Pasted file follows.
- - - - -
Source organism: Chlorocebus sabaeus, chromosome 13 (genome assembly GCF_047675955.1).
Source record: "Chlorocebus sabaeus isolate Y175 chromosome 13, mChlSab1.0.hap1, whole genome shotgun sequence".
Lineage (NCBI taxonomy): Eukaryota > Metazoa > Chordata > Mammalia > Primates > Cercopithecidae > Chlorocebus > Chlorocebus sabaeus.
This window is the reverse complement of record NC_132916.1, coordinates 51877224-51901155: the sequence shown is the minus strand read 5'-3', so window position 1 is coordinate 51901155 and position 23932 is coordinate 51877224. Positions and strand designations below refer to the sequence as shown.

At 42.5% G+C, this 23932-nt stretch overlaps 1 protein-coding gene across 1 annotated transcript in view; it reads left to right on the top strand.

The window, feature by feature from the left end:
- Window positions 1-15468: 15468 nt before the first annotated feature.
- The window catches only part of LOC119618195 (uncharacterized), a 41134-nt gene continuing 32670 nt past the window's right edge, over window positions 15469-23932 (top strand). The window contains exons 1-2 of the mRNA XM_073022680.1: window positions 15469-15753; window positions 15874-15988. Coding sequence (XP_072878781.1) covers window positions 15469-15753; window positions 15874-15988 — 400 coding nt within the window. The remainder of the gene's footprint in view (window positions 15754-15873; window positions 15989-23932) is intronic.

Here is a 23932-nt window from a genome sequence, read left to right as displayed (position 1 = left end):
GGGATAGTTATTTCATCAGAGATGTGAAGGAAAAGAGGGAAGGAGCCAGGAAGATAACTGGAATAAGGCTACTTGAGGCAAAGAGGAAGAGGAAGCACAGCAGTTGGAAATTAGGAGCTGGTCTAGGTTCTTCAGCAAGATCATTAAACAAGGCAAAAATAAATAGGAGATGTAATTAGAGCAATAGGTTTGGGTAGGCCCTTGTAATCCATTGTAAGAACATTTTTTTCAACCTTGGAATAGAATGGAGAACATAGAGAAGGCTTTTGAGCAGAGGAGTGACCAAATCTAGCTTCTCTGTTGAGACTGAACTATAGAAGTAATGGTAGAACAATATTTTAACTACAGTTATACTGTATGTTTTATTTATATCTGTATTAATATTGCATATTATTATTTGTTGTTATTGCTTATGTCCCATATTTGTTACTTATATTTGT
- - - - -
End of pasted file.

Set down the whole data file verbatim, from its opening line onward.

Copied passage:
Source organism: Chlorocebus sabaeus, chromosome 13 (genome assembly GCF_047675955.1).
Source record: "Chlorocebus sabaeus isolate Y175 chromosome 13, mChlSab1.0.hap1, whole genome shotgun sequence".
Lineage (NCBI taxonomy): Eukaryota > Metazoa > Chordata > Mammalia > Primates > Cercopithecidae > Chlorocebus > Chlorocebus sabaeus.
This window is the reverse complement of record NC_132916.1, coordinates 51877224-51901155: the sequence shown is the minus strand read 5'-3', so window position 1 is coordinate 51901155 and position 23932 is coordinate 51877224. Positions and strand designations below refer to the sequence as shown.

At 42.5% G+C, this 23932-nt stretch overlaps 1 protein-coding gene across 1 annotated transcript in view; it reads left to right on the top strand.

The window, feature by feature from the left end:
- Window positions 1-15468: 15468 nt before the first annotated feature.
- The window catches only part of LOC119618195 (uncharacterized), a 41134-nt gene continuing 32670 nt past the window's right edge, over window positions 15469-23932 (top strand). The window contains exons 1-2 of the mRNA XM_073022680.1: window positions 15469-15753; window positions 15874-15988. Coding sequence (XP_072878781.1) covers window positions 15469-15753; window positions 15874-15988 — 400 coding nt within the window. The remainder of the gene's footprint in view (window positions 15754-15873; window positions 15989-23932) is intronic.

Here is a 23932-nt window from a genome sequence, read left to right as displayed (position 1 = left end):
GGGATAGTTATTTCATCAGAGATGTGAAGGAAAAGAGGGAAGGAGCCAGGAAGATAACTGGAATAAGGCTACTTGAGGCAAAGAGGAAGAGGAAGCACAGCAGTTGGAAATTAGGAGCTGGTCTAGGTTCTTCAGCAAGATCATTAAACAAGGCAAAAATAAATAGGAGATGTAATTAGAGCAATAGGTTTGGGTAGGCCCTTGTAATCCATTGTAAGAACATTTTTTTCAACCTTGGAATAGAATGGAGAACATAGAGAAGGCTTTTGAGCAGAGGAGTGACCAAATCTAGCTTCTCTGTTGAGACTGAACTATAGAAGTAATGGTAGAACAATATTTTAACTACAGTTATACTGTATGTTTTATTTATATCTGTATTAATATTGCATATTATTATTTGTTGTTATTGCTTATGTCCCATATTTGTTACTTATATTTGT